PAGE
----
In something of an ironic twist, to be good at teaching unplugged, you need to be pretty switched on. As a teacher, you need to be able to create relaxed and collaborate learning environments - in contexts where this can be culturally difficult or challenging on account of more practical issues (for example, very large classes of very mixed-level students). You not only need to be able to create the sort of environment where learners will feel they have something to say and actually want to say it, you need to be able to "let go" at the right times and let the learners direct the play. The notions of "leadership" I see promoted in many teacher training courses don't always quite prepare teachers for this more subtle skill set. Likewise, the emphasis on lesson planning in many teacher preparation courses doesn't often promote the idea of going in and "gliding" - letting the lesson unfold in a more organic fashion (which I differentiate from the more negative connotations associated with "winging it"!).
And let's not forget the important facts that (1) there are a voluminous number of English language teachers out there with no formal training whatsoever, and (2) there are a considerable number of teachers who have not yet actually mastered the language they are supposed to be teaching. Creating conversation-driven classes without predetermined topics and clearly signposted key language items is always going to represent a challenge to a majority of the world's current English language teachers.
Most challenging, however, is the intuition and language knowledge required to be able to understand, pinpoint and work with emergent language "on the spot" - which I might go so far as to say is an important prerequisite skill if you are going to reap the full benefits of teaching unplugged. You really need to know the language you are teaching inside out (at least to a fair degree). It strikes me as no coincidence that the "father" of Dogme ELT (Mr. Thornbury himself) is also one of the most recognised experts and prolific writers when it comes to grammar and how it relates to language teaching. There is no doubt in my mind Scott could sit down with any group of learners anywhere in the world and, working from a warm conversation, gently tease out interesting aspects of the language and explain them in logical and practical terms for the learners. Even in my own case, I generally believe that my background in linguistics (my minor at university), history and structure of the English language and a variety of foreign languages before becoming a teacher gave me the grounding I needed to go into any given class and deal with pretty much any language that came up/out in a way that could help the learners use and understand it better.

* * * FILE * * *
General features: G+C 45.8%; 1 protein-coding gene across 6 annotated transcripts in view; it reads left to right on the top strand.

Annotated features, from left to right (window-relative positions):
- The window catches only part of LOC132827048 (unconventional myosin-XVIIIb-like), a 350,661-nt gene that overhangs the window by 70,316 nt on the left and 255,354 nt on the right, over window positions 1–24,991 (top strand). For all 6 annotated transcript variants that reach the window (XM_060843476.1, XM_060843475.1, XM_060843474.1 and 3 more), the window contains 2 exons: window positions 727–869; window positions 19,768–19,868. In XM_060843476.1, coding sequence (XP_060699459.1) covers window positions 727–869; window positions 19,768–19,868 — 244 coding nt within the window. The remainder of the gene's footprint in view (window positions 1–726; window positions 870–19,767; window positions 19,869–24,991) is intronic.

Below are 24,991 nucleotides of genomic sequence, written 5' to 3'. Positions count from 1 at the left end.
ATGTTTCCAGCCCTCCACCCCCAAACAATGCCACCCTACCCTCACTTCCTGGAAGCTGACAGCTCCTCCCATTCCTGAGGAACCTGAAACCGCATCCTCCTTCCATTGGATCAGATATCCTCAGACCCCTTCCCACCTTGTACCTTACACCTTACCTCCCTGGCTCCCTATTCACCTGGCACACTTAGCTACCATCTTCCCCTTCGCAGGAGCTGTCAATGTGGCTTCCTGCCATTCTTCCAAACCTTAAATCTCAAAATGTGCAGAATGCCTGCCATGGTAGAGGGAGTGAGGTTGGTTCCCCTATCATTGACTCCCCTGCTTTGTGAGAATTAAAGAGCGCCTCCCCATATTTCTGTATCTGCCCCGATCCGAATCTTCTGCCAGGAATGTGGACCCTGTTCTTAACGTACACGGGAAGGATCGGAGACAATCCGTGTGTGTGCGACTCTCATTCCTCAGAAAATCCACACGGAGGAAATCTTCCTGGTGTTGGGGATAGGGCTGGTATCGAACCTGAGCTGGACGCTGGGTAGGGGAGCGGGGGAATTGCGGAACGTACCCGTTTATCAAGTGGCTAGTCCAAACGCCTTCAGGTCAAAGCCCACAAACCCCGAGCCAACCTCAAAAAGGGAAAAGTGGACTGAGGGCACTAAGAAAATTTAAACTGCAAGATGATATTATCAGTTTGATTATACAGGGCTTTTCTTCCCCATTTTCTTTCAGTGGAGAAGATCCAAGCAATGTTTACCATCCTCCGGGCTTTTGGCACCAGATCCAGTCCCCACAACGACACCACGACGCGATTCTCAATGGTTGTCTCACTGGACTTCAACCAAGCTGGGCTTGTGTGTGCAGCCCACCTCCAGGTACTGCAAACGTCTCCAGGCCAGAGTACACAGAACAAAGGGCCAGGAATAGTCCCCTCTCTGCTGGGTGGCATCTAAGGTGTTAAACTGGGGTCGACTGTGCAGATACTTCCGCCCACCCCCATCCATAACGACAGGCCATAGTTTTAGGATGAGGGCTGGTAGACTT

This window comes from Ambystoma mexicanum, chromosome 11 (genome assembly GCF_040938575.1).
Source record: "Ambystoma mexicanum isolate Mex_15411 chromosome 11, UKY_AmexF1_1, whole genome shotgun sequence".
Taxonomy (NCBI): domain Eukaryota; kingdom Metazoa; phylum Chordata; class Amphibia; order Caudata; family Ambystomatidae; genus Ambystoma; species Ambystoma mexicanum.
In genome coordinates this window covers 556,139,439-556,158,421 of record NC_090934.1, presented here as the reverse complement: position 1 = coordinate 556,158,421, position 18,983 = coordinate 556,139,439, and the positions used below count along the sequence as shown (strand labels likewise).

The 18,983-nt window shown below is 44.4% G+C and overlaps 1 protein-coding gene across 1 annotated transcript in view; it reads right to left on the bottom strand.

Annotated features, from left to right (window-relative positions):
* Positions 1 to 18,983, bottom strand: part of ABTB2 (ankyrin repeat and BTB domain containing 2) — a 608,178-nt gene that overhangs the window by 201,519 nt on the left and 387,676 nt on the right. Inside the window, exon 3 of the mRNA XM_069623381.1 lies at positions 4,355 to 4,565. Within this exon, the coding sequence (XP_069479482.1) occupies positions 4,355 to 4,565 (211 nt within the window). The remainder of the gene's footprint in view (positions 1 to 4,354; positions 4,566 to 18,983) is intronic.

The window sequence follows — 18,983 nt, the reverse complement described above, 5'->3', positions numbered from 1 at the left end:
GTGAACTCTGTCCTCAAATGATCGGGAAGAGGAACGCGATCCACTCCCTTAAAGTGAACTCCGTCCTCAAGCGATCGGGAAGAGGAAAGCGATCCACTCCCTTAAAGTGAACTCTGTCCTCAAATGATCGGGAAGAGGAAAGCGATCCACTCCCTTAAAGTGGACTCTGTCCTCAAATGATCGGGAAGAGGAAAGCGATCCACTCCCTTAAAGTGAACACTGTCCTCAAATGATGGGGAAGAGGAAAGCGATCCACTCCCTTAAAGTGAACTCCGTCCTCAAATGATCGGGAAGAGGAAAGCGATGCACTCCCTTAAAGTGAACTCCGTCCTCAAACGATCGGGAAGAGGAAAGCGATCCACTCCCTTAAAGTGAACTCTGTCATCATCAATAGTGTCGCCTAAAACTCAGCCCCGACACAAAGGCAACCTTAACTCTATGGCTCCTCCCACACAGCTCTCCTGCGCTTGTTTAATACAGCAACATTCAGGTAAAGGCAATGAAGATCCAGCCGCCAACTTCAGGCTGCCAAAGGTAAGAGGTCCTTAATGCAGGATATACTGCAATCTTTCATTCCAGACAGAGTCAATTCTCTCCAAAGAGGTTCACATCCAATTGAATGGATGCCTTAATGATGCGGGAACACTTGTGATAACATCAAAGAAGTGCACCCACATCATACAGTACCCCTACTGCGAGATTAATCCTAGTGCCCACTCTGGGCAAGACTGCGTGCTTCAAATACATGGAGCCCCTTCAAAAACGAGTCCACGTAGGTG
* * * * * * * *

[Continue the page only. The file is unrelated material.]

But not many teachers coming into the EFL fold have these backgrounds or skills. Ironically enough, many teachers develop their 'specialised' knowledge of English grammar and lexis over time... from the coursebooks they are using in class! In other words, it takes 3-4 years of learners acting as sort of guinea pigs while the teacher learns the real ins and outs of the language he/she is supposed to be teaching. After that, a teacher might be more or less equipped to start handling emergent language in the classroom without too many embarrasing pauses or re-casts, but there is also a fair chance a teacher will be so hooked on coursebook-oriented instruction by that point that he or she will be quite loathe to go into the classroom without books or highly pre-planned lessons.
Basically, for all its beauty and merits, teaching unplugged is still pretty inaccessible for most of the world's current teachers. That's not to say that it has to stay that way, and I should also point out that the wonderfully practical approach to Dogme ELT portrayed in Teaching Unplugged can hopefully inspire more teachers to at least try out some "dogme moments."
However, then there's the trouble caused by teaching unplugged...
ELT has more or less become highly institutionalised and systematic in many if not most of the contexts in which it is offered. It is dominated by chain schools, fed by publishers offering highly organised and well designed coursebooks, and driven by all-important international and local tests that focus primarily on reliability (and claim to represent validity - but this has always been a sticky point of discussion for me, considering cultures and contexts). There are, of course, exceptions to this probably quite sweeping generalisation, but I doubt there are many who would seriously challenge that this is (and has been for quite some time) a fair characterisation of the ELT "industry."
The syllabus is the defining foundation in this system, and the meticulously laid out and pre-prepared suites of language courses are the ones learners (or their parents, in the case of younger learners) most often opt for. Language courses are generally judged in advance, based on the planning demonstrated and the 'evidence' represented in the coursebook content.